There’s been much discussion over the inadequate signage for the Lendal Bridge traffic restrictions (aka Lendal Bridge closure). I’ve been reminded of the faded charms of a nearby sign.
Pictured back in 2004 (a more recent photo on flickr.com suggests it’s still there) on Lendal Tower, a short stone’s throw from the controversial bridge. It relates to the narrow walkway there by the riverside.
They knew how to make effective signs back then. No messing about. CYCLING PROHIBITED. OFFENDERS WILL BE PROSECUTED. The Chief Constable says so.
Cyril T G Carter was appointed to his post in 1954, so this sign must have been put in place to scare cyclists off their bikes some time between then and the mid 1970s. It conjures an image of a different age, of policemen like in Dixon of Dock Green. Who perhaps waited around corners to catch errant cyclists disobeying this rule, and said ‘Look here, sonny, what does that sign say?’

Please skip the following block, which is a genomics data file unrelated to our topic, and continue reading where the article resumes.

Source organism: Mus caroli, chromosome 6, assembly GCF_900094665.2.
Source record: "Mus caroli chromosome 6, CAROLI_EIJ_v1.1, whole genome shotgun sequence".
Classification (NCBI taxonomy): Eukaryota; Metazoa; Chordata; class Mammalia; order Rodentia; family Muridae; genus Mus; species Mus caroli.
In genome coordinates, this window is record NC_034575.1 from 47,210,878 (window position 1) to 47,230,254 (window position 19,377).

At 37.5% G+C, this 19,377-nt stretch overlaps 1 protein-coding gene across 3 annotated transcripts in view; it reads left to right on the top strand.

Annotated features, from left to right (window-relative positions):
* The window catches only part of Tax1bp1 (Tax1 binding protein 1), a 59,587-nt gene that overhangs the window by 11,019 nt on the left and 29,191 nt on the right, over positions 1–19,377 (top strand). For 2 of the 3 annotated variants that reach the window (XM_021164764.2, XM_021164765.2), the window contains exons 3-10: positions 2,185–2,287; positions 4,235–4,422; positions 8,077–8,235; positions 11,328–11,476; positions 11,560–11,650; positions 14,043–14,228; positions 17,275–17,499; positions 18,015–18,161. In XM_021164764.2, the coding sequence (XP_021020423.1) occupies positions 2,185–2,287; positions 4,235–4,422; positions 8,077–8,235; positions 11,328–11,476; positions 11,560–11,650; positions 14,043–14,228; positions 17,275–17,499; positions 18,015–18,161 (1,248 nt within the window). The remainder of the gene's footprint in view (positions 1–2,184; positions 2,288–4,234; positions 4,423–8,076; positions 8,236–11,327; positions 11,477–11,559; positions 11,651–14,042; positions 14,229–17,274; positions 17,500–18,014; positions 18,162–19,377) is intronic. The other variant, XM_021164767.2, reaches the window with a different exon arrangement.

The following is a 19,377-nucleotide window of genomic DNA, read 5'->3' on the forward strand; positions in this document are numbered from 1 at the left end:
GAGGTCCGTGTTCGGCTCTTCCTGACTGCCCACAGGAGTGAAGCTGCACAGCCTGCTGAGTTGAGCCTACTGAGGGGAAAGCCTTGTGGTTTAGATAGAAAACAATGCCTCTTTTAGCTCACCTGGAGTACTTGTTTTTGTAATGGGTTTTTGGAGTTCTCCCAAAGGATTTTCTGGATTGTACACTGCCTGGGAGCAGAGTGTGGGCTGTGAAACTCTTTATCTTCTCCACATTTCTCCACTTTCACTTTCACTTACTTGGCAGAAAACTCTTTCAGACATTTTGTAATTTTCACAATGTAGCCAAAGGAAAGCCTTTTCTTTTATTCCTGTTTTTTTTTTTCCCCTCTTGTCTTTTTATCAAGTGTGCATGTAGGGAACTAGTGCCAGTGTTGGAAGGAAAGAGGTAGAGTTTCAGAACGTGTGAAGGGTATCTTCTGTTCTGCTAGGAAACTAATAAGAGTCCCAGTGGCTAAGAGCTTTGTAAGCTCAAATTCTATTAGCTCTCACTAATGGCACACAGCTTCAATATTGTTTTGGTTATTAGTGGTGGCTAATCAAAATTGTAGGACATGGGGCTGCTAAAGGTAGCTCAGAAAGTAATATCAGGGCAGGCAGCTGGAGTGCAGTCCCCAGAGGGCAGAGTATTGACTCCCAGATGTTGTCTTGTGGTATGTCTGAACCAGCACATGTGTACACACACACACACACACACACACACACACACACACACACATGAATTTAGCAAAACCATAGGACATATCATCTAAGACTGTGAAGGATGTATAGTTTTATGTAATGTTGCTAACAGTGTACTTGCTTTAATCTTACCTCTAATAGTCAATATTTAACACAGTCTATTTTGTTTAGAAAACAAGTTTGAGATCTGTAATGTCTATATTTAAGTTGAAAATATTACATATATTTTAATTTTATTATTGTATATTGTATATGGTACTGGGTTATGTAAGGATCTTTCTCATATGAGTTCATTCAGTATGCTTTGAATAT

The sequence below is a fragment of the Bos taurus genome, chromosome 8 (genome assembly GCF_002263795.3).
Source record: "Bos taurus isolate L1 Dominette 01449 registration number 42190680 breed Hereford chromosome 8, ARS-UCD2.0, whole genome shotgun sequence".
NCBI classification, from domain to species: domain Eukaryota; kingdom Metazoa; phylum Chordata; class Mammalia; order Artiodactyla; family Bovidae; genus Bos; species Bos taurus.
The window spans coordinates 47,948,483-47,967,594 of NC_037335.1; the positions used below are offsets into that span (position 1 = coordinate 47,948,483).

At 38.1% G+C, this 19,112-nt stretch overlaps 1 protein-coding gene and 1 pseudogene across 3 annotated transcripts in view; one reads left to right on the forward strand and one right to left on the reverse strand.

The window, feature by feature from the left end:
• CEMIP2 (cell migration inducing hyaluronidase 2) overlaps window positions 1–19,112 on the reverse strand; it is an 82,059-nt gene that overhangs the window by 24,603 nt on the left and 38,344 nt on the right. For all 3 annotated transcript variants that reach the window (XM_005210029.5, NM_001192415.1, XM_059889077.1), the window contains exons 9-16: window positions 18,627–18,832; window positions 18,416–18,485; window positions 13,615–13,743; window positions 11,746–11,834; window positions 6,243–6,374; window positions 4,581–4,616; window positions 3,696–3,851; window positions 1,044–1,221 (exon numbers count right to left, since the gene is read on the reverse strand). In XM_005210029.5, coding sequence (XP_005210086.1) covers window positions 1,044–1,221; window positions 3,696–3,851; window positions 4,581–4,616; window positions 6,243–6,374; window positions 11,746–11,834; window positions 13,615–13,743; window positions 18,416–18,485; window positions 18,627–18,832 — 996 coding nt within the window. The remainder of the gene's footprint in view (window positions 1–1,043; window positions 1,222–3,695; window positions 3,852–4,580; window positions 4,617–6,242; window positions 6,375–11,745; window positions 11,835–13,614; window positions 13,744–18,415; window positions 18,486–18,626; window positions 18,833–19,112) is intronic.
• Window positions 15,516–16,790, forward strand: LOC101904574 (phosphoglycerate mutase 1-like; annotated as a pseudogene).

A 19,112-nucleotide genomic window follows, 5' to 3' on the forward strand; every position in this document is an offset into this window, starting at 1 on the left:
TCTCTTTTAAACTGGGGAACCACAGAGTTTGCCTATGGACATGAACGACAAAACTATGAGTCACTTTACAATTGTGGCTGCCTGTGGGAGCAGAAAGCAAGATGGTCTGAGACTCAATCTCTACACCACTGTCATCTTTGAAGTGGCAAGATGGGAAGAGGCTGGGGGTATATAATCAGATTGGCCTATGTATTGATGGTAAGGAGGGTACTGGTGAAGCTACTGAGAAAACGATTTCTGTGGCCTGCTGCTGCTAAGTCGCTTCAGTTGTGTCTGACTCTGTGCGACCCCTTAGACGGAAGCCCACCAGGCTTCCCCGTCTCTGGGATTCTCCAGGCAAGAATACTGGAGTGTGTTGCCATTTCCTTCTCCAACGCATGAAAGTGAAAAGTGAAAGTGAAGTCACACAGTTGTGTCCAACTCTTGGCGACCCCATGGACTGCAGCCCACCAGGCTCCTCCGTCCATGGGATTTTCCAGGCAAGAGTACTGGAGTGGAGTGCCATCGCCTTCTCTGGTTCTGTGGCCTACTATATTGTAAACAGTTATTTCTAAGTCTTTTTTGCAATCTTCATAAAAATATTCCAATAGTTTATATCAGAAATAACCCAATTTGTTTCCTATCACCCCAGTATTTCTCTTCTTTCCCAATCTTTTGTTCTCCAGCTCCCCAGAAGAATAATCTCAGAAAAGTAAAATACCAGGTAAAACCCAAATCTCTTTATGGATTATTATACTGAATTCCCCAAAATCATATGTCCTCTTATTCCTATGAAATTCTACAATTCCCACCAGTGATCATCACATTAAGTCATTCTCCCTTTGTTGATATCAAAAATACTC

I wonder if anyone was ever PROSECUTED, or if the mere sight of a forbidding sign with words in capital letters was enough to keep law and order back then.
These signs used to be everywhere. I remember them from my 1970s childhood. There was one down the snicket between Beckfield Lane and Jute Road in Acomb, and they were probably down every other snicket too. Another survived until 2004, and maybe still does, at the end of an alley near Clifton Green:
Not as well-preserved or as aesthetically pleasing as the other example. Its bottom left corner bent upwards as if someone’s tried to prise it off the wall.
If others survive I’d be interested to know. And if you have seen one, cyclists, I would expect you to abide by the Chief Constable’s order and DISMOUNT IMMEDIATELY.